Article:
We saw the reverse too. Aki’s try just before the oranges showed how the backs are diversifying to incorporate the meatier aspects of the game. Aki joined the back of a driving maul inside the Sharks 22, before it splintered off, with Cowan Dickie bringing the ball into contact. Aki picked off the base of the ruck and cantered over the bruised Sharks defence.
The Lions’ attack was sparkling last night.
Issues remain for the men in red however. The scrum was shaky at best with both Mako Vunipola and Zander Fagerson struggling. Rory Sutherland and Tadhg Furlong were needed to shore up the set piece. The maul had improved both sides of the ball since the game against the Sigma Lions, during which the British and Irish Lions struggled. However, the lineout was excellent, with the Lions securing all bar one of their own lineouts, and disrupting the Sharks’.
The players and coaching staff will know what needs to be done. It’s not a matter of learning anything new, for players of this calibre. It’s simply about adapting to the fresh faces around them and driving them on. The current signs are very encouraging for the tourists.
A Fantastic Test
For our Irish Lions there was a mix of disappointment and encouragement. Unfortunately, Tadhg Beirne and captain Conor Murray were pulled from the match-day squad due to Covid related issues . But the Irish contingent otherwise fared well. Iain Henderson captained the Lions in a momentous occasion for the Ulster lock. He tackled with power and aggression, whilst showing off his footwork and capable hands in attack.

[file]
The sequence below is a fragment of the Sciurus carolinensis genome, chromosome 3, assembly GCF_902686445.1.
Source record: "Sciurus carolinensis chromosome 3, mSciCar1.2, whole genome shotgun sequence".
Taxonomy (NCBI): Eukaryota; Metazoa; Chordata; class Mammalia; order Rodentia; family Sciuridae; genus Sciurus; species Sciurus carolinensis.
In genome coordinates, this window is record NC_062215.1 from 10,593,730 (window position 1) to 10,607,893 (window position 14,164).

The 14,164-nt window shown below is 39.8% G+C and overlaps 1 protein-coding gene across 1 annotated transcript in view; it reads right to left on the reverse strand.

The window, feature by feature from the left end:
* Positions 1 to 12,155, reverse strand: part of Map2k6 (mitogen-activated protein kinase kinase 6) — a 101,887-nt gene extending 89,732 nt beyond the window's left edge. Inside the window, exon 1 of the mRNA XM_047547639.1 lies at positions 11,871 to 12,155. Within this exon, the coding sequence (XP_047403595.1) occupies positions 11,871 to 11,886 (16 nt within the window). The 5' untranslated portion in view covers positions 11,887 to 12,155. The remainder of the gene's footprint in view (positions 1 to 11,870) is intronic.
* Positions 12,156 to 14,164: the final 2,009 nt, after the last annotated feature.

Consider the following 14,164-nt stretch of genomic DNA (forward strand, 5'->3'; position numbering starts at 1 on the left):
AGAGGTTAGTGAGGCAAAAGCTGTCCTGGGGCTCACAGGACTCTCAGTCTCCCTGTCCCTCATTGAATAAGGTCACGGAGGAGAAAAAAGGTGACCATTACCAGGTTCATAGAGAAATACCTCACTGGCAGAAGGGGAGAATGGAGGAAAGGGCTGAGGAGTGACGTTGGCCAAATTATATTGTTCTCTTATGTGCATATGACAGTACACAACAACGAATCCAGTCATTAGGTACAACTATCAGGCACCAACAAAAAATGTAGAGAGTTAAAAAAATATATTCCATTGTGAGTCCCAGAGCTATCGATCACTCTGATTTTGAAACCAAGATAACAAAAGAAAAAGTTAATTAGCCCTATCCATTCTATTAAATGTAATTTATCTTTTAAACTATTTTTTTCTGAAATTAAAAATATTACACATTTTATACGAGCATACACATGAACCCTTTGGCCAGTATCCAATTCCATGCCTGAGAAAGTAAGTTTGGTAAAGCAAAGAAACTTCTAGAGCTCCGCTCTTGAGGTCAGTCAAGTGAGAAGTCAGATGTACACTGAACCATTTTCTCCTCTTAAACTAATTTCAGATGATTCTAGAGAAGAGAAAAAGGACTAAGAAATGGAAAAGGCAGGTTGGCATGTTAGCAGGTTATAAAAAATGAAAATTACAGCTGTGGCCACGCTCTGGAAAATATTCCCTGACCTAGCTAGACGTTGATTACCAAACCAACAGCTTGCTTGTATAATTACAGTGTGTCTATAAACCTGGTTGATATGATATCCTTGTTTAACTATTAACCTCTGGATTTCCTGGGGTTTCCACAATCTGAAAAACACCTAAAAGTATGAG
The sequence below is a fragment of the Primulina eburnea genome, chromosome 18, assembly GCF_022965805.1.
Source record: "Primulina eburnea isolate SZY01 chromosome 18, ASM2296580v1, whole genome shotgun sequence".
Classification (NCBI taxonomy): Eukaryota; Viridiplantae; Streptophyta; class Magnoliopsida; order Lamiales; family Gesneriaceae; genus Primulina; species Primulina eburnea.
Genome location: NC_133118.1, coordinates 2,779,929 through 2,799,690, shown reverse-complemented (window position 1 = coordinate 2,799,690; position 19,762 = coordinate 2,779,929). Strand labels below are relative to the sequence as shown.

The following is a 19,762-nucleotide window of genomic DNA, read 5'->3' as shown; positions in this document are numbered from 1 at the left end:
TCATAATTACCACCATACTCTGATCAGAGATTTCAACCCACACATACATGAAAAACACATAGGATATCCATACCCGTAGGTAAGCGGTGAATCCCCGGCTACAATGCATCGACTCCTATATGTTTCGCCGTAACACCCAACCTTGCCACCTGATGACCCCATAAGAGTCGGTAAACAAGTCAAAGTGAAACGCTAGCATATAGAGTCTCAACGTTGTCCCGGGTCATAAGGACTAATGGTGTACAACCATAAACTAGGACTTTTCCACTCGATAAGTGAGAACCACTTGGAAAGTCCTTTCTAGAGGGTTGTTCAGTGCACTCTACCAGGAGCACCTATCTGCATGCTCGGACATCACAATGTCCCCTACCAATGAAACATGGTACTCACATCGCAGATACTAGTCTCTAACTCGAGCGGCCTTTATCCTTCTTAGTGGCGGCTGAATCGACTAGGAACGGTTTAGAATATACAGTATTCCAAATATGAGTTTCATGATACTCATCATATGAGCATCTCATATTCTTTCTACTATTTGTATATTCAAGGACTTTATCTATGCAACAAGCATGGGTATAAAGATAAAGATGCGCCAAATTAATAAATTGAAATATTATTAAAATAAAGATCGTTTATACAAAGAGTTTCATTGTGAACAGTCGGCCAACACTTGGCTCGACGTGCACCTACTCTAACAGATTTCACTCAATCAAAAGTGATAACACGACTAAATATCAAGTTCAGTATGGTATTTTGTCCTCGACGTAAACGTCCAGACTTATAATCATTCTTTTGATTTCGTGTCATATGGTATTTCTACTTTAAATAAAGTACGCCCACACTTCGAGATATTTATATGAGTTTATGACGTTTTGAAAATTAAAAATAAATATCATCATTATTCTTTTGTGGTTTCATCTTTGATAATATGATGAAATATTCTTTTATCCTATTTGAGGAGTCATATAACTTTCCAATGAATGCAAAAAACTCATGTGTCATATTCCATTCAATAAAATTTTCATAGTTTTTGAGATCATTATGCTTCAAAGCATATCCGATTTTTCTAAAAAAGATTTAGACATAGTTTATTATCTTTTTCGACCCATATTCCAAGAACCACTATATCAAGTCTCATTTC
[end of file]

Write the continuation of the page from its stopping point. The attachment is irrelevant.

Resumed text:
Bundee Aki barnstormed his way through the game. The Connacht man is staking a claim for a starting spot in the test side, despite initial doubts over his inclusion.
Jack Conan kept himself in the mix with his cameo. He made a crucial hit as the Lions were defending their line late on. Meanwhile, Tadhg Furlong strengthened his claim for a starting spot. My reading of it is that The Jukebox has the starting test shirt nailed to his back after he steadied a struggling scrum in the second half. But Warren Gatland has been known to defy logic in the past, so you can’t be sure.
As for this Saturday’s game, who knows? The Lions are showing signs that they are coming together. However, they need game time to solidify the combinations that were forged mere weeks ago.
The Bulls, should they pass Covid protocols, would be a fantastic test. They are the strongest South African team and will provide a similar challenge to what they will face on July 24th.
If we still have a test series that is. Uncle Gats thinks we will. Let’s hope.